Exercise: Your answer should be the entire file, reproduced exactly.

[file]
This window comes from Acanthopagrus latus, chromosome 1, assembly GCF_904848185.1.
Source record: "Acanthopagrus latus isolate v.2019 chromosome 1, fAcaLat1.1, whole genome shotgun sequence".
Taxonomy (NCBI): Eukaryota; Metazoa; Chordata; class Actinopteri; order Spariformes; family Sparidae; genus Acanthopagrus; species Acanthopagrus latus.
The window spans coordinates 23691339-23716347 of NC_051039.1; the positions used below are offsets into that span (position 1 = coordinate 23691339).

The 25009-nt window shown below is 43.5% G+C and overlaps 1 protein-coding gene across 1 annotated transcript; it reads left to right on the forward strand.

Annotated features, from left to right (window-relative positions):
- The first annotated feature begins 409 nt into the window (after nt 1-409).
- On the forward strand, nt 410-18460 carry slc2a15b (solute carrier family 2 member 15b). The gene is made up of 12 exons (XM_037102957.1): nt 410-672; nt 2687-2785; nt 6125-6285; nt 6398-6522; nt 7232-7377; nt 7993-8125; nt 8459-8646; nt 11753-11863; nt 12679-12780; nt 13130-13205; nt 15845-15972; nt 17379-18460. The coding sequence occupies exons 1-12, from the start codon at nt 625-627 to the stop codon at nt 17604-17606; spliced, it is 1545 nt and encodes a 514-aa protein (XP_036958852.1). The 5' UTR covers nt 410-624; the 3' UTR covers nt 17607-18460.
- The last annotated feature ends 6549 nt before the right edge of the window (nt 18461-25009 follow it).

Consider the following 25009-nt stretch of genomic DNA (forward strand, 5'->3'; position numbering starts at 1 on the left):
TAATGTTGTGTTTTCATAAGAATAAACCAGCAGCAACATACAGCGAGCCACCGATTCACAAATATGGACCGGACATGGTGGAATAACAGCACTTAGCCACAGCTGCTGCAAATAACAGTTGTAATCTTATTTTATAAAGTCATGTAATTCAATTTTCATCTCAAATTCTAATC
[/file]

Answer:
This window comes from Acanthopagrus latus, chromosome 1, assembly GCF_904848185.1.
Source record: "Acanthopagrus latus isolate v.2019 chromosome 1, fAcaLat1.1, whole genome shotgun sequence".
Taxonomy (NCBI): Eukaryota; Metazoa; Chordata; class Actinopteri; order Spariformes; family Sparidae; genus Acanthopagrus; species Acanthopagrus latus.
The window spans coordinates 23691339-23716347 of NC_051039.1; the positions used below are offsets into that span (position 1 = coordinate 23691339).

The 25009-nt window shown below is 43.5% G+C and overlaps 1 protein-coding gene across 1 annotated transcript; it reads left to right on the forward strand.

Annotated features, from left to right (window-relative positions):
- The first annotated feature begins 409 nt into the window (after nt 1-409).
- On the forward strand, nt 410-18460 carry slc2a15b (solute carrier family 2 member 15b). The gene is made up of 12 exons (XM_037102957.1): nt 410-672; nt 2687-2785; nt 6125-6285; nt 6398-6522; nt 7232-7377; nt 7993-8125; nt 8459-8646; nt 11753-11863; nt 12679-12780; nt 13130-13205; nt 15845-15972; nt 17379-18460. The coding sequence occupies exons 1-12, from the start codon at nt 625-627 to the stop codon at nt 17604-17606; spliced, it is 1545 nt and encodes a 514-aa protein (XP_036958852.1). The 5' UTR covers nt 410-624; the 3' UTR covers nt 17607-18460.
- The last annotated feature ends 6549 nt before the right edge of the window (nt 18461-25009 follow it).

Consider the following 25009-nt stretch of genomic DNA (forward strand, 5'->3'; position numbering starts at 1 on the left):
TAATGTTGTGTTTTCATAAGAATAAACCAGCAGCAACATACAGCGAGCCACCGATTCACAAATATGGACCGGACATGGTGGAATAACAGCACTTAGCCACAGCTGCTGCAAATAACAGTTGTAATCTTATTTTATAAAGTCATGTAATTCAATTTTCATCTCAAATTCTAATC